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FOUND NOT GUILTY – David Laxton, the former Speaker of the Yukon Legislative Assembly and the ex-Yukon Party MLA for Porter Creek Centre, was acquitted of a charge of sexual assault on Oct. 2.

Case generating debate about consent issue

A high-profile Yukon sexual assault case is raising discussion about consent and how the crime is defined under the law.

By Emily Blake on October 11, 2017

A high-profile Yukon sexual assault case is raising discussion about consent and how the crime is defined under the law.

For the past year, many Yukoners have been following an allegation of sexual assault against David Laxton, the former Speaker of the Yukon Legislative Assembly and the ex-Yukon Party MLA for Porter Creek Centre.

On Oct. 2, the now 61-year-old retiree was acquitted of the sexual assault charge for hugging and kissing a woman on the lips twice at the Yukon Government Main Administration Building in February 2016.

But the case, and Laxton’s lawyer’s comments outside the courthouse, are generating conversation about the larger issues involved.

Following the decision, Laxton’s lawyer, Andre Roothman, said he was “very, very happy with the outcome” but that he expects push back from “certain parts of the community”.

Reem Girgrah, the volunteer co-ordinator for Yukon Court Watch, said in an interview with the Star she was disappointed with the remark.

She said there should be open public discussion about cases that are dealing with people’s rights.

“I think my first reaction when I saw that was, ‘OK, he’s going to immediately discredit or give zero weight to any kind of argument that might come up or any kind of critique or analysis,’ ” she said.

“That to me is troubling because that tells me where he’s coming from, that hard line of ‘yeah there’s going to be push back but whatever.’ ”

For Girgrah, the biggest takeaway from Laxton’s case is the need to get consent.

“If you’re not actively seeking consent or know that it’s OK to do that, then you should ask or you’re going to end up in this scenario,” she said.

“This is the context we live in, and you have no entitlement to someone else’s body.”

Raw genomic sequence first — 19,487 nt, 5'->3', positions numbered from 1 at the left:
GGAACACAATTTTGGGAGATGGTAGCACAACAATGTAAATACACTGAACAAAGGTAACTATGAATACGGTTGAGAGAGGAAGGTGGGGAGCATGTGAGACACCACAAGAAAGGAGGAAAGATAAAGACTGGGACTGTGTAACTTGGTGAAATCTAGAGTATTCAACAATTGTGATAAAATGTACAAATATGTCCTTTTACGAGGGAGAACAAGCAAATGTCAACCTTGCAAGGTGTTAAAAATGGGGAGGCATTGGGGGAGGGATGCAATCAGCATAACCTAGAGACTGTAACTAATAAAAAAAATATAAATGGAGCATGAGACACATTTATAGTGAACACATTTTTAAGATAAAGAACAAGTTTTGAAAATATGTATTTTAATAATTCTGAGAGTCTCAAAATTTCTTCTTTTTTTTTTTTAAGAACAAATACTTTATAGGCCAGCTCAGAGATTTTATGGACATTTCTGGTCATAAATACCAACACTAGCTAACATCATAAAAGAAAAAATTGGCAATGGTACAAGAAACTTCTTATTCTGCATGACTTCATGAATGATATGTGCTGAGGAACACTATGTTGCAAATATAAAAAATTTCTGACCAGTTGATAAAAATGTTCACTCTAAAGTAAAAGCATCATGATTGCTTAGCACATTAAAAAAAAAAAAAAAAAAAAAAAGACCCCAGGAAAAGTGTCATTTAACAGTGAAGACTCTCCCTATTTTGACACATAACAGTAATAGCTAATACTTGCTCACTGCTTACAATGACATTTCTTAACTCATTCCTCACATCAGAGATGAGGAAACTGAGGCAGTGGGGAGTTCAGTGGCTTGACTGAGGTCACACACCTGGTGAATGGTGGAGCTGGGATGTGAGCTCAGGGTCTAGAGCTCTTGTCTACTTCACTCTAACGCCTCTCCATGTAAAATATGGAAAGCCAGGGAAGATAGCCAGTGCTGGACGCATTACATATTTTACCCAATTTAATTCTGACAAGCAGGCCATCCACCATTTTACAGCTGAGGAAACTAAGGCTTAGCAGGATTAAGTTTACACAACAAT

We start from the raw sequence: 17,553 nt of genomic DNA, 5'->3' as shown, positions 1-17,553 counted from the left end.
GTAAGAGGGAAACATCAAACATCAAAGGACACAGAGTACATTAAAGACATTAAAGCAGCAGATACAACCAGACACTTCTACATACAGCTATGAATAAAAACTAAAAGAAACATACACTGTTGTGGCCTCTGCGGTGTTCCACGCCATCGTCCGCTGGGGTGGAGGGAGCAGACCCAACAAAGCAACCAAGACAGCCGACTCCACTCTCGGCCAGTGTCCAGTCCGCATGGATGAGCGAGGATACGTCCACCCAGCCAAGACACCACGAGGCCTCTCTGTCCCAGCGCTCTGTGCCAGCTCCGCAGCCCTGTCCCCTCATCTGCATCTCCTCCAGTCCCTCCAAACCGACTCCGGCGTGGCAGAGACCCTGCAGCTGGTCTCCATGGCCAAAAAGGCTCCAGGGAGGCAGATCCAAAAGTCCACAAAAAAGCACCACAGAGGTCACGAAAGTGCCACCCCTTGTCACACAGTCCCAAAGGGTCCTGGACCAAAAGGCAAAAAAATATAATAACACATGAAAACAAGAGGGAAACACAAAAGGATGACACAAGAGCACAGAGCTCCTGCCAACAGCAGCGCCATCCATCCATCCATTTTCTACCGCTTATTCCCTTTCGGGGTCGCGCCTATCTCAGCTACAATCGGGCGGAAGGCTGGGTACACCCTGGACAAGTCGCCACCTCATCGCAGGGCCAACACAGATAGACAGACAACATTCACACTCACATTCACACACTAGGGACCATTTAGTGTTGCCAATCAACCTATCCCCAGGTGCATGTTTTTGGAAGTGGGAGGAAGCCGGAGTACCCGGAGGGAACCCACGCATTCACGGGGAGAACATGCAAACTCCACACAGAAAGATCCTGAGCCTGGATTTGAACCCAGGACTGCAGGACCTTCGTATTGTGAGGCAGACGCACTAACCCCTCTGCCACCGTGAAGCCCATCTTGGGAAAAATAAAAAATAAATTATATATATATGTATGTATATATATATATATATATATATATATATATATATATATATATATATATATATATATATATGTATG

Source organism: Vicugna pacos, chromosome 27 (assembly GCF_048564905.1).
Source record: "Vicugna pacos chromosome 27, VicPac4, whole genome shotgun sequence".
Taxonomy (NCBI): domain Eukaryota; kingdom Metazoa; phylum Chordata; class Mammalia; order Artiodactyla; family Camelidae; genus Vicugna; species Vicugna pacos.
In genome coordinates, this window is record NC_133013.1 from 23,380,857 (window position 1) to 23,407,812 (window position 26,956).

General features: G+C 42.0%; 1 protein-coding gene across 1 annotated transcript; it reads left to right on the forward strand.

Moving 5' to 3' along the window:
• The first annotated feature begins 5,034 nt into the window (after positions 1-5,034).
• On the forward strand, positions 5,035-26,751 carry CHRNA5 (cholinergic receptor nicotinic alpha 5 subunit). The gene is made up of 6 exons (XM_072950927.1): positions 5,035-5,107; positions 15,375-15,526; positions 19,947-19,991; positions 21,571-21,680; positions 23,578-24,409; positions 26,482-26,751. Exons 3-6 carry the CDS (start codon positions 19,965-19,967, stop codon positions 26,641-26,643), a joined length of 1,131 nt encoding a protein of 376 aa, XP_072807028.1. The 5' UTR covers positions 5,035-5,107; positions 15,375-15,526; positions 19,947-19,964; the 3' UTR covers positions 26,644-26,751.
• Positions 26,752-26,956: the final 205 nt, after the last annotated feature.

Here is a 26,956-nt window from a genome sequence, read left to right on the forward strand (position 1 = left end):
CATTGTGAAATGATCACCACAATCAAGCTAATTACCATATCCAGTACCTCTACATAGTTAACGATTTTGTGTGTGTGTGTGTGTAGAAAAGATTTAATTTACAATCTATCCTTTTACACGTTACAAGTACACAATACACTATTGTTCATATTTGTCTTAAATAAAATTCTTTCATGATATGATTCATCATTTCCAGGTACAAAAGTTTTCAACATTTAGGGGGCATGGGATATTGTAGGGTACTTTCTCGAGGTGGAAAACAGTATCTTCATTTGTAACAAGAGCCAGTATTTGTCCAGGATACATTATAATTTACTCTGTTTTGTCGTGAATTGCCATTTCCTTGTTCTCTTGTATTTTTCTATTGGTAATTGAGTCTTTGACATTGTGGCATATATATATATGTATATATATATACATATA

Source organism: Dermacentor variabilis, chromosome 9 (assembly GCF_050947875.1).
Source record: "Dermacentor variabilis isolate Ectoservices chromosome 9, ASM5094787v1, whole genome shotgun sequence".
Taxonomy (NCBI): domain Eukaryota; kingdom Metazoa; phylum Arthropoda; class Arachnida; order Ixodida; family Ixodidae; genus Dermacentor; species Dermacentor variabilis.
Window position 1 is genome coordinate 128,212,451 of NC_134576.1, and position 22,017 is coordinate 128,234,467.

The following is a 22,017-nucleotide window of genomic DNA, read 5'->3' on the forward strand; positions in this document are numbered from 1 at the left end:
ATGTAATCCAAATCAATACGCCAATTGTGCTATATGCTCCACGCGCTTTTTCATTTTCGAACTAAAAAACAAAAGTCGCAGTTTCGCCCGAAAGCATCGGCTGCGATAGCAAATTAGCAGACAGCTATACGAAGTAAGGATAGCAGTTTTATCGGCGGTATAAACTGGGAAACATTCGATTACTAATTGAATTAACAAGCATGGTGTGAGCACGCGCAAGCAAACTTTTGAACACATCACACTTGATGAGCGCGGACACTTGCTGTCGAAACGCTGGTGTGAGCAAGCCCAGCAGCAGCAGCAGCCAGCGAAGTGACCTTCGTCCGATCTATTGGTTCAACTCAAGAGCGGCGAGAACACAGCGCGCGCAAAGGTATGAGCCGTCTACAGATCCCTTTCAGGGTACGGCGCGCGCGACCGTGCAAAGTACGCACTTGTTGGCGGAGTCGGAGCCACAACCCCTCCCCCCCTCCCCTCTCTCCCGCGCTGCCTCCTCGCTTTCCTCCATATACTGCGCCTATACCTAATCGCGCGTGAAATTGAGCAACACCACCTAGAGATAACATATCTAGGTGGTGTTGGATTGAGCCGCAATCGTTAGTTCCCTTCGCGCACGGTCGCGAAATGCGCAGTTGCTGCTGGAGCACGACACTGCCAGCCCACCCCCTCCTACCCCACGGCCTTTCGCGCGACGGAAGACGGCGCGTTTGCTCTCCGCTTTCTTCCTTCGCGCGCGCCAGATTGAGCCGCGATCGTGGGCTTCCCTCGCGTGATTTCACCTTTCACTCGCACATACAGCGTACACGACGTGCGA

During trial, Laxton admitted that he hugged and kissed the woman without getting her consent. But he said he was surprised by her sexual harassment allegation.

Laxton claimed the interaction wasn’t sexual in nature, and that’s just how he greets women he is friendly with.

Several of his female friends supported this claim in court testimony, but said they would find it odd if he kissed men.

Meanwhile, the woman said Laxton’s physical affection was inappropriate and unwanted. She claimed she was “shocked” by the incident, and that it triggered past trauma.

“The reality is it did affect her quite a bit,” Girgrah said.

“Why is it so hard to ask? Why is it so hard to say, ‘I’m a person who likes to give friends a kiss on the cheek or a kiss on the mouth or I tend to hug’?”

Girgrah said seeking consent can also include paying attention to body language and giving people the space to say no and respecting that response.

Roothman had flippantly remarked during trial that if Laxton were convicted, French, Italian and Portuguese immigrants would also have to be banned since kissing is a normal part of how they greet people.

But Girgrah said the two shouldn’t be conflated and that it detracts from the consent issue.

“A lot of the time, people that have differences in culture, they explain it before they even do anything, before they even touch, because people understand that culture is very different,” she said.

Girgrah also expressed concern about sexual assault myths and tropes that have come up in public responses to the case.